Princeton graduate students interested in the environment have the opportunity to participate in one of several multidisciplinary research projects administered through the Princeton Environmental Institute.
PEI research programs bring together the expertise of faculty, research scientists, visiting collaborators, and students from departments across the Princeton campus to address environmental problems of critical importance.
PEI research centers have a track record of long-term support from government agencies, foundations, and industry partners and offer a broad range of opportunities for novel graduate level research.
The Carbon Mitigation Initiative (CMI), initiated in fall 2000, is a 20-year partnership among Princeton University and BP. CMI scientists, engineers, and policy experts seek solutions to the carbon and climate problem. CMI research involves topics related to carbon science, technology, and integration and outreach.
Graduate students from engineering, science, and social science departments are encouraged to visit the CMI Lead Project PI page to learn about current research activities and opportunities. Program contact: email@example.com
The Center for BioComplexity (CBC), established in September 2000 and funded by the National Science Foundation, seeks to understand the mechanisms responsible for the homeostatic processes that regulate climate and maintain the physical and chemical environment that sustains our life-support systems. Through collaboration among ecologists, biogeochemists and hydrologists, CBC aims to understand how macroscopic properties at scales of ocean basins and forested regions emerge from the interactions between organisms and their environments.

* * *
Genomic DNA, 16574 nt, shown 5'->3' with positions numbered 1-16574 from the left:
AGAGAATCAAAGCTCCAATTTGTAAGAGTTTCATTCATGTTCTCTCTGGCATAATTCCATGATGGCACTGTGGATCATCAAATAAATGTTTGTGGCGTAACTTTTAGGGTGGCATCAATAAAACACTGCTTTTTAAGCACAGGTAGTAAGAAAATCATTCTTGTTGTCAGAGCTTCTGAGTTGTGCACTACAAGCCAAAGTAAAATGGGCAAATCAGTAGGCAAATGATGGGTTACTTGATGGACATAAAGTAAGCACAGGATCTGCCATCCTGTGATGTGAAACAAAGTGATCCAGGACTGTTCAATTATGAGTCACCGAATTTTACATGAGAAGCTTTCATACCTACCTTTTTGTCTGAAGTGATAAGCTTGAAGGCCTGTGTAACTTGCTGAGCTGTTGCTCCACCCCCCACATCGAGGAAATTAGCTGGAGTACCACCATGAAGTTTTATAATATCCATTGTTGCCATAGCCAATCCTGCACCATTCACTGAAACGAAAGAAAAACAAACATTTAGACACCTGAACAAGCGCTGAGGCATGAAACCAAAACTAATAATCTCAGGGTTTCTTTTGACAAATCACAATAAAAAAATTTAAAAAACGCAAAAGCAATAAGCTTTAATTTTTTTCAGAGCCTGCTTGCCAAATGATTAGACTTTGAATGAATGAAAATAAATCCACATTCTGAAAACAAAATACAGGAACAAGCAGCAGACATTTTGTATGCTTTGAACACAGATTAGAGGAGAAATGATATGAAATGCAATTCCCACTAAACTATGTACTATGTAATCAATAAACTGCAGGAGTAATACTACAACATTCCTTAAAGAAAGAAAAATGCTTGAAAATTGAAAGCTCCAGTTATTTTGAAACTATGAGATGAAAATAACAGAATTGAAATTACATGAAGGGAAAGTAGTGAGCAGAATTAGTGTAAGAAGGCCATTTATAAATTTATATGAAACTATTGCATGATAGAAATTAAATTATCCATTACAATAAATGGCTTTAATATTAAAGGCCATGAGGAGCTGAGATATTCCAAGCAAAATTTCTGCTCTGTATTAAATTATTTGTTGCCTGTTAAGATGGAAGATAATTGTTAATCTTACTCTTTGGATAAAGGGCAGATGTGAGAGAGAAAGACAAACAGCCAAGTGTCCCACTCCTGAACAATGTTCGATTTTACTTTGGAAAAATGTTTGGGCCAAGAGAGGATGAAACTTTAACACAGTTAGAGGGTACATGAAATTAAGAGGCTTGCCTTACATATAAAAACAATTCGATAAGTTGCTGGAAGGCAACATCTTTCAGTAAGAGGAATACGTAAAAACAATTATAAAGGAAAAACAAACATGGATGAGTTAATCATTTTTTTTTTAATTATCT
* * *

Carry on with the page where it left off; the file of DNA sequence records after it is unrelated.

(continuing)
Graduate students in the departments of Ecology and Evolutionary Biology, Geosciences and Civil and Environmental Engineering, as well as in the Program in Applied and Computational Mathematics have the opportunity to participate in this project. Program contact: Professor Simon Levin
The Cooperative Institute for Climate Science (CICS) was founded in 2003 to foster research collaborations between Princeton University and the Geophysical Fluid Dynamics Laboratory (GFDL) of the National Oceanographic and Atmospheric Administration (NOAA). Its work is carried out through a partnership between the Princeton Environmental Institute and the Atmospheric and Oceanic Sciences (AOS) Program, an independent program in the Department of Geosciences.
CICS is built upon the strengths of Princeton University in biogeochemistry, physical oceanography, paleoclimate, hydrology, ecosystem ecology, climate change mitigation technology, economics and policy; and those of GFDL in modeling the atmosphere, oceans, weather, and climate. CICS offers graduate study through the Atmospheric and Oceanic Sciences (AOS) Program. Program contact: firstname.lastname@example.org
The Energy Systems Analysis Group, a research unit at Princeton University since 1971, became part of PEI in July 2001 and moved to the Andlinger Center Energy and the Environment in 2016. Research activities focus on identifying technologies and policies that could facilitate solutions to major energy-related societal problems—including global climate change, urban air pollution, energy-import dependence, the risk of nuclear weapons proliferation, and poverty in developing countries over the long-term.
Members of the Energy Group advise dissertation research of graduate students in diverse departments at Princeton, including those in the School of Engineering and Applied Science and the Woodrow Wilson School of Public and International Affairs. Program contact: email@example.com
The Grand Challenges Initiative is an integrated research and teaching program designed to promote student involvement and faculty research on complex global environmental issues with scientific, technical, public policy, and human dimensions. This multidisciplinary Program offers faculty, students, and researchers opportunities to tackle some of the world's most pressing environmental issues in the areas of climate and energy, sustainable development, water conservation, the urban environment, and global health.
Graduate students who wish to engage in Grand Challenges research should contact faculty directly to learn more about ongoing opportunities. Program contact: firstname.lastname@example.org.